I eventually brought some of my USF students to complete their student teaching fieldwork at the elementary school where I was teaching at. We were a team and planned together, organized together, and even attended protests together. The ways I tried to support my USF students embodied the kinds of support I needed as a new teacher. Adults need the same love and belonging that the young children they teach need as well. There is an assumption that many of us have about adulthood equating to this place of finishedness, but we’re always in a state of becoming. We’re always in a state of unlearning. We are always in a state of evolving.

How did your experience teaching elementary school inform your decision to pursue higher education? Do you see a unity of purpose between working with young children and working with the USF student body? 

I think my own healing is intertwined with the kinds of healing I hope to bring to teacher education at USF: healing my own inner child but also my inner teacher and my inner grad student. I think healing these different parts of me is also about healing the systems that caused me harm, so my commitment now looks like helping teachers to understand that the system is sick and that it needs healing. Schooling conditions are not healthy, I don’t want to gaslight teachers into thinking schooling is normal. And, of course, we know that schooling is different from education. I want teachers to be able to understand the distinction. A lot of people come into teaching with a sense of martyrdom and saviorism, knowingly or unknowingly. I think it’s important to help teachers understand that children are not broken and their families are not broken: they are doing their best to survive harmful systems. It’s our responsibility as educators to understand why and how the education system can cause harm as well as supporting them to engage possibilities for healing and repair as a humanizing praxis. By supporting educators to create healing-centered learning spaces for themselves, young people, and their families/caretakers, we can unify to resist systemic harm and collectivize to build toward education for liberation.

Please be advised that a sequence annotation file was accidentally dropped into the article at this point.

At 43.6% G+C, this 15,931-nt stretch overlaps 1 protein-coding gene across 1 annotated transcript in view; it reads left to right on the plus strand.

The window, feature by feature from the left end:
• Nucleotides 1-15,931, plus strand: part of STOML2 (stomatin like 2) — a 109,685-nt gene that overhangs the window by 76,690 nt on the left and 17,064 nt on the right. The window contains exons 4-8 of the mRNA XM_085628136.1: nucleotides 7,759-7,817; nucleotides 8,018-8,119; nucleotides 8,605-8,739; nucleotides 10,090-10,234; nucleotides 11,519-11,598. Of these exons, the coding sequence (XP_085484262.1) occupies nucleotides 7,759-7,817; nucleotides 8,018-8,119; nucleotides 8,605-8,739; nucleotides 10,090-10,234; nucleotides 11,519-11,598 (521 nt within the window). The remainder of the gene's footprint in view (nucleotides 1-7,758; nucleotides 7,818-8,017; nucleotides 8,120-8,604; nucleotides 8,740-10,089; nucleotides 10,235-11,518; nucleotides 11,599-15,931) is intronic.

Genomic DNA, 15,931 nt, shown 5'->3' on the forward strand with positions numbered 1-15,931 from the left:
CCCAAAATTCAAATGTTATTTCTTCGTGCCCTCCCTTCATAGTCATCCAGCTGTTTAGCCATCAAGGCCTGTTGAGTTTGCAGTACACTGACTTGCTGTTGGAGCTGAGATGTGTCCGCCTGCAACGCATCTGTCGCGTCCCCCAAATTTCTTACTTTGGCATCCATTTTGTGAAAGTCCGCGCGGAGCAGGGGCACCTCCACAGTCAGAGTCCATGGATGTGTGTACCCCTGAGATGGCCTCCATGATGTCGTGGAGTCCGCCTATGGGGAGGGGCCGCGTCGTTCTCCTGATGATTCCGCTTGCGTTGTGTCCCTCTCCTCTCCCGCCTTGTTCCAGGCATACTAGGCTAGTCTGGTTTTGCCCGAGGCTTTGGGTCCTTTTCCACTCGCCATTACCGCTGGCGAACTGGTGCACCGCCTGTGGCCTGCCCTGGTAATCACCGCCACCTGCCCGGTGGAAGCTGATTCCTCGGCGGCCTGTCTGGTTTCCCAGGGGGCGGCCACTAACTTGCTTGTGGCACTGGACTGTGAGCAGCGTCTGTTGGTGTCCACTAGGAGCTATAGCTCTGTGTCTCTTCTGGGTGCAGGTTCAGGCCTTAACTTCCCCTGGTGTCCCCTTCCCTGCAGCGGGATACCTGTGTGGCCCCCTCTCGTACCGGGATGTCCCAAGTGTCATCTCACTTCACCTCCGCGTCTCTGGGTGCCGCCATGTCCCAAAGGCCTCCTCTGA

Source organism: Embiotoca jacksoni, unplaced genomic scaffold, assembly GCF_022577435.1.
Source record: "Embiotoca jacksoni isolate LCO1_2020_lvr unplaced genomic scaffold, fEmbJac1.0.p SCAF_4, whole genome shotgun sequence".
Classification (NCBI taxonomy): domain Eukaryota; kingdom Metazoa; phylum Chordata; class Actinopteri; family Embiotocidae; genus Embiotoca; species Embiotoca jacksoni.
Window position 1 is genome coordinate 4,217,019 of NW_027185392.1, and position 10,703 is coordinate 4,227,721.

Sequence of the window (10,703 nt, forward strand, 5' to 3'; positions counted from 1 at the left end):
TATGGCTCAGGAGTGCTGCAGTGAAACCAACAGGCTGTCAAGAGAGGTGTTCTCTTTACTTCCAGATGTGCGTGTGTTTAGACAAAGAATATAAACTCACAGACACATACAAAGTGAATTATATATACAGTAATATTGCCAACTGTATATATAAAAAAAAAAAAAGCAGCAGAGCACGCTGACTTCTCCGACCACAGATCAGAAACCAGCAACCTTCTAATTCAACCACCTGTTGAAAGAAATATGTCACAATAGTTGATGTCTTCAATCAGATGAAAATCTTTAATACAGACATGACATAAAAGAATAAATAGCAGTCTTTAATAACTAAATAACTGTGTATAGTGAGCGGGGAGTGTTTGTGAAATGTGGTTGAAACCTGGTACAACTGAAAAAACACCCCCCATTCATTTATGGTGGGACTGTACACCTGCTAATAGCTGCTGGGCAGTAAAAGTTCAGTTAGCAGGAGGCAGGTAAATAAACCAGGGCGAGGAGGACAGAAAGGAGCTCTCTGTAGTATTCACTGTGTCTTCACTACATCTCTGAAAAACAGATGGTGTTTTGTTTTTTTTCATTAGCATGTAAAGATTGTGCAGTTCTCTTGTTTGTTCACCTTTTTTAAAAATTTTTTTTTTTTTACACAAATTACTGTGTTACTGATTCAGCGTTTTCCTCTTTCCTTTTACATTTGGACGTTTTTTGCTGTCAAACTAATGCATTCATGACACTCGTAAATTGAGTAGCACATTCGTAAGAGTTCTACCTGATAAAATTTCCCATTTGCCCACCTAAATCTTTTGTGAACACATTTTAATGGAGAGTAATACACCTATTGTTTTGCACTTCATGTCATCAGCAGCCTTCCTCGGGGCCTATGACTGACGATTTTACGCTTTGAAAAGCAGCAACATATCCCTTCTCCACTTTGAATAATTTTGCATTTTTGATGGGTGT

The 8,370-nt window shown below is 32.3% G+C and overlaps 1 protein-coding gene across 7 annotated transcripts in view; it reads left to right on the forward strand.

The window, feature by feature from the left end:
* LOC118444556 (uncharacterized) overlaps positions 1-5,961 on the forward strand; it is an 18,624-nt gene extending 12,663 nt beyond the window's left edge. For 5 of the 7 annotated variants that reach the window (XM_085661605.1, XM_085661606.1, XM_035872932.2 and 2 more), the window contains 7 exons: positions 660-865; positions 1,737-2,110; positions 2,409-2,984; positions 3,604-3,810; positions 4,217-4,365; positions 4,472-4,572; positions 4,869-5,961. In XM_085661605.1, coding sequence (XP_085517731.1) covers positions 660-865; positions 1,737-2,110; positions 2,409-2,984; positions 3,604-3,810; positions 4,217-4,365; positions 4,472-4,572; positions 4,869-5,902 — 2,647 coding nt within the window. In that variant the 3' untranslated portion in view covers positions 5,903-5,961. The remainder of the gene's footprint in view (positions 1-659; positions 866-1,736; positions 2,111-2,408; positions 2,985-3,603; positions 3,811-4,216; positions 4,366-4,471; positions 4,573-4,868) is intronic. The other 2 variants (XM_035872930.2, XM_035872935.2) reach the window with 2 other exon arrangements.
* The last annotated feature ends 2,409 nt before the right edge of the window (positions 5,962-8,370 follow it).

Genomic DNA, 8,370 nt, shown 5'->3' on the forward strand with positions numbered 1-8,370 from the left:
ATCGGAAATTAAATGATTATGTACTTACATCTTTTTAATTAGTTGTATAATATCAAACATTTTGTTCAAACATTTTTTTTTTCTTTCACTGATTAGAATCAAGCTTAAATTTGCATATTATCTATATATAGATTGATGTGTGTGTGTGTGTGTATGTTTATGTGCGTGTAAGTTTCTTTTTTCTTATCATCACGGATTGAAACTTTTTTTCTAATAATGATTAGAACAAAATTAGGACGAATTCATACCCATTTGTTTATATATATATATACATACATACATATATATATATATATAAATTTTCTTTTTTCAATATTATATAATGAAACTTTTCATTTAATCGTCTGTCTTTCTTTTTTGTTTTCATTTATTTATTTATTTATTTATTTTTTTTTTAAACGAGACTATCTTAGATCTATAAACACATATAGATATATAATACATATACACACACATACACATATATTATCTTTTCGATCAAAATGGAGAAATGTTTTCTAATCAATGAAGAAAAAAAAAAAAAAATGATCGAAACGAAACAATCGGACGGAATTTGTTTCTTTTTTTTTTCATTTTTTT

What are you up to these days in the teacher education department in USF’s School of Education? How does your work outside of USF impact your current work at USF?

I’m really excited about the recent launch of our healing-centered racial affinity group initiative in the Teacher Education Department. We partnered with our doctoral programs within the School of Education and we’re working with graduate students who are working in K-12 schools: they are our facilitators leading the racial affinity groups for our student teachers. Sarah Capitelli and I have been focused on supporting our facilitators, securing resources for this initiative, and collaborating on what it looks like to create humanizing learning spaces for racial healing and critical consciousness development for teachers.

Our initiative aims to address the differentiated learning needs of Black, Indigenous, people of color, mixed-race people and white people in each of the racial affinity groups of teachers. Our intention is also to build community through critical reflection, vulnerability, and collective care. When our student teachers have a container to critically reflect on their positionalities in relation to privilege and marginalization, they foster deeper connections with others as they share their own experiences and learn from others within their groups. This praxis ultimately makes them better educators for the diverse student populations that they will be teaching. 

We’ve created space for racial healing by engaging the arts, journaling, shared reflections, and even through play. I’ve really enjoyed working with our doctoral student facilitators; sometimes our planning meetings feel like healing sessions that prepare us for the kinds of healing that we want to facilitate in our racial affinity group sessions. I wasn’t anticipating how this level of (femme)torship would heal my inner doctoral student—I truly needed this kind of support when I was in my own doctoral program. I am also realizing through this experience that when I cultivate the healing spaces that I need as an educator, everyone that is invited into those spaces benefits, too. To me, that’s a beautiful thing because we are socialized as educators to do this work for others but we deserve to do this work for ourselves too–healing should be a reciprocal and mutual process and journey.

In terms of my work outside of USF, I serve as a board member for the Abolitionist Teaching Network, the Education for Liberation Network, and I also play a leadership role in the Teachers 4 Social Justice organization in the Bay Area. I’m really proud of the organizations that I’m part of. In each of these organizations we’re trying to make sense of what it means to embody our values in how, why, and what we organize for. It’s important to mention that the journey has been challenging, in fact, navigating conflict and harm has been deeply painful and transformative.  I’m still learning and growing a lot in this constant state of grief that happens through relational and organizational ruptures. I look to people with whom I can practice my values with to stay grounded when conflict and harm feel overwhelming. I think there’s something really humanizing about navigating the messiness of conflict with others who are willing to grow from it alongside you. I am committed to continuing to show up for the challenges, even when it’s hard. I think this is what collective liberation asks of us.